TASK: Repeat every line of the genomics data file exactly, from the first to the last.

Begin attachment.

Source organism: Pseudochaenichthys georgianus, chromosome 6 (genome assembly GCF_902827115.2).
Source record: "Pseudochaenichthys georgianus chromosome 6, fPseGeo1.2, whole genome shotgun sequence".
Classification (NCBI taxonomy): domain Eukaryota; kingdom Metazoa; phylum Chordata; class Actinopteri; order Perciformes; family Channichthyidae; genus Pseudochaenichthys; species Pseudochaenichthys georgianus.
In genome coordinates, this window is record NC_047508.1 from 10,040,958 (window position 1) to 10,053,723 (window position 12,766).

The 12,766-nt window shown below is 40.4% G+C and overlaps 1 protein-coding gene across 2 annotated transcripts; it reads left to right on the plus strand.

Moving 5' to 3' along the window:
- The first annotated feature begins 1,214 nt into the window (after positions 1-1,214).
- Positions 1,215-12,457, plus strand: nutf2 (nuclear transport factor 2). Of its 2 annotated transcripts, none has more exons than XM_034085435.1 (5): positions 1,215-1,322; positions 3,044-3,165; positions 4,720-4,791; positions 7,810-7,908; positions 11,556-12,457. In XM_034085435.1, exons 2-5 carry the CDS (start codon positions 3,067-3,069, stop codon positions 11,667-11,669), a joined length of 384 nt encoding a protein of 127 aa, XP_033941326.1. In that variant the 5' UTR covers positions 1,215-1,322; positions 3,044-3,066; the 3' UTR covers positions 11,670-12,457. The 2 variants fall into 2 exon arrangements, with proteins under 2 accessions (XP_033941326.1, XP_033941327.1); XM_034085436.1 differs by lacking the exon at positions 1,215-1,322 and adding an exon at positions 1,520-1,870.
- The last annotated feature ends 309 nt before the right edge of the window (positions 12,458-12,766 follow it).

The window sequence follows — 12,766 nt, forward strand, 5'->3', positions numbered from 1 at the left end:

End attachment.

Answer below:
Source organism: Pseudochaenichthys georgianus, chromosome 6 (genome assembly GCF_902827115.2).
Source record: "Pseudochaenichthys georgianus chromosome 6, fPseGeo1.2, whole genome shotgun sequence".
Classification (NCBI taxonomy): domain Eukaryota; kingdom Metazoa; phylum Chordata; class Actinopteri; order Perciformes; family Channichthyidae; genus Pseudochaenichthys; species Pseudochaenichthys georgianus.
In genome coordinates, this window is record NC_047508.1 from 10,040,958 (window position 1) to 10,053,723 (window position 12,766).

The 12,766-nt window shown below is 40.4% G+C and overlaps 1 protein-coding gene across 2 annotated transcripts; it reads left to right on the plus strand.

Moving 5' to 3' along the window:
- The first annotated feature begins 1,214 nt into the window (after positions 1-1,214).
- Positions 1,215-12,457, plus strand: nutf2 (nuclear transport factor 2). Of its 2 annotated transcripts, none has more exons than XM_034085435.1 (5): positions 1,215-1,322; positions 3,044-3,165; positions 4,720-4,791; positions 7,810-7,908; positions 11,556-12,457. In XM_034085435.1, exons 2-5 carry the CDS (start codon positions 3,067-3,069, stop codon positions 11,667-11,669), a joined length of 384 nt encoding a protein of 127 aa, XP_033941326.1. In that variant the 5' UTR covers positions 1,215-1,322; positions 3,044-3,066; the 3' UTR covers positions 11,670-12,457. The 2 variants fall into 2 exon arrangements, with proteins under 2 accessions (XP_033941326.1, XP_033941327.1); XM_034085436.1 differs by lacking the exon at positions 1,215-1,322 and adding an exon at positions 1,520-1,870.
- The last annotated feature ends 309 nt before the right edge of the window (positions 12,458-12,766 follow it).

The window sequence follows — 12,766 nt, forward strand, 5'->3', positions numbered from 1 at the left end: